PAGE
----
For right now I just want to mention that in addition to my intro seminar and my fiction workshop, I'm also taking playwriting for youth. I sat on the fence about this once, since I don't see myself as a kids' writer. But the more I talked to the teacher, the more excited I got about it (she has so much respect for youth, resents that people think that "youth theater" is somehow less artful than mainstream theater). And then when I talked to Hodge he pointed out that I'm always talking about children as aesthetes, that I talk nonstop about how certain books and shows and movies affected me when I myself was young. That I'm obsessed with the kind of storytelling that's both fun and smart and beautiful and engaging. So now I'm really, really excited by this prospect. He's right. How many times a week do I have the Hinson-Miyazaki-Barrie-Carroll-Leguin-Dahl-Silverstein-fill in awesome children's storyteller here-rant? How many times do I complain bitterly about the patronizing quality of a huge pile of movies and books for kids? This is an avenue I didn't anticipate exploring, but now that I've got the chance it seems like it was more or less made for me.

Of course I'm going to have to cut down on swearing and sex jokes, but I think I can still talk about murder and mayhem. After all, Lemony Snicket has paved the road ahead of me.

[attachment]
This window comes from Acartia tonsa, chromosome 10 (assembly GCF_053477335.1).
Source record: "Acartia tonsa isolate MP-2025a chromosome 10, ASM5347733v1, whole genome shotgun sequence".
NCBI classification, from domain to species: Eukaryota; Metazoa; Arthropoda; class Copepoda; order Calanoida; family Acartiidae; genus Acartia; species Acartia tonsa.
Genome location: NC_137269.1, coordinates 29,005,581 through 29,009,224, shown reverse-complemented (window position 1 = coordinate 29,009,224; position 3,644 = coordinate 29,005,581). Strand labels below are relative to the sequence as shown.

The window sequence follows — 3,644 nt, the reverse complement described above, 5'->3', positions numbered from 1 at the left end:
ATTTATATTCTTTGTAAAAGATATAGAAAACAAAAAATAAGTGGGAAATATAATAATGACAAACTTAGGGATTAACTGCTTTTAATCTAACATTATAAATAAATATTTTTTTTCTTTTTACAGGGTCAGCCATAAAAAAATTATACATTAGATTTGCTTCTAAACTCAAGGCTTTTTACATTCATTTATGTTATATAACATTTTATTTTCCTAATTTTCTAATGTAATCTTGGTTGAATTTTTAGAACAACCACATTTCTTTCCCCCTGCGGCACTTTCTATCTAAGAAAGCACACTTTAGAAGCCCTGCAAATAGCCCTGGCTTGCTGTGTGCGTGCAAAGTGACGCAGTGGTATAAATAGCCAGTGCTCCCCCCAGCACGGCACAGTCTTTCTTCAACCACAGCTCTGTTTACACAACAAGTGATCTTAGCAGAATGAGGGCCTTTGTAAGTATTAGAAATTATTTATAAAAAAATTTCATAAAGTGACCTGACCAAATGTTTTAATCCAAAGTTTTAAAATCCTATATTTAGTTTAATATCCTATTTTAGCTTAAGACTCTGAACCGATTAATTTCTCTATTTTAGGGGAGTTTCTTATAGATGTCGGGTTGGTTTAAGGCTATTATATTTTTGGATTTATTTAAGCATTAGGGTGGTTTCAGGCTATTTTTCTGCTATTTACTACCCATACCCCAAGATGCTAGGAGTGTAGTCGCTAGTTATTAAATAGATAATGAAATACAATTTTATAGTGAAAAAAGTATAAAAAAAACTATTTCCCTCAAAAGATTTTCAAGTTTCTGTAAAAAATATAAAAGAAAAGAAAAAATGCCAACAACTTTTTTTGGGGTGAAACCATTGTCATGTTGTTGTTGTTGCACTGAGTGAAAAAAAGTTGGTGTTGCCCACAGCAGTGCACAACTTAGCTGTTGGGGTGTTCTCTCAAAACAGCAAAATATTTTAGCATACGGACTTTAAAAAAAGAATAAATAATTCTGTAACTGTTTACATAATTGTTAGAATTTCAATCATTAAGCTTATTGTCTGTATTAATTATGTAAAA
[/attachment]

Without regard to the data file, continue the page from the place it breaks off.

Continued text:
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When I was very small, I used to love to look at my father's tattoos. They were the grubby blue of a bic pen, a record of time spent in a California jailhouse for crimes never specified. Dad himself had been drunk, and the very large man who insisted upon tattooing him had also been very drunk, and so a number of the tattoos were illegible hieroglyphs. There was a recognizable heart, though, and something that even very young I recognized as either an ankh or a blurred cross. Something about having a visible reminder that my father pre-existed me, that he'd lived through something and it was marked on his flesh, was fascinating for me. It was like one of his elaborate (questionably true) stories of childhood or adolescence, only illustrated.

A few years later, when I entered school, I realized none of my friends' fathers had tattoos of any kind. None of my uncles did either. No other men in my life had ink on their skin. Briefly I wondered what that meant about my family, our place in the world (already precarious enough--by seven I had a hair-trigger understanding of class and felt my own alienation pretty starkly). For a very brief time, I was ashamed of the blurry ink that showed something about us that no one would talk about.

At ten, I encountered a book called Amy's Eyes, and in the first few pages of the story, a struggling tailor deposits his infant daughter at an orphanage so that he might go to sea to earn some money. With her he leaves a doll, the Captain, a sharp-dressed naval captain stitched from bits of cloth. Before Amy's father leaves her, he realizes some part of the Captain seems unfinished: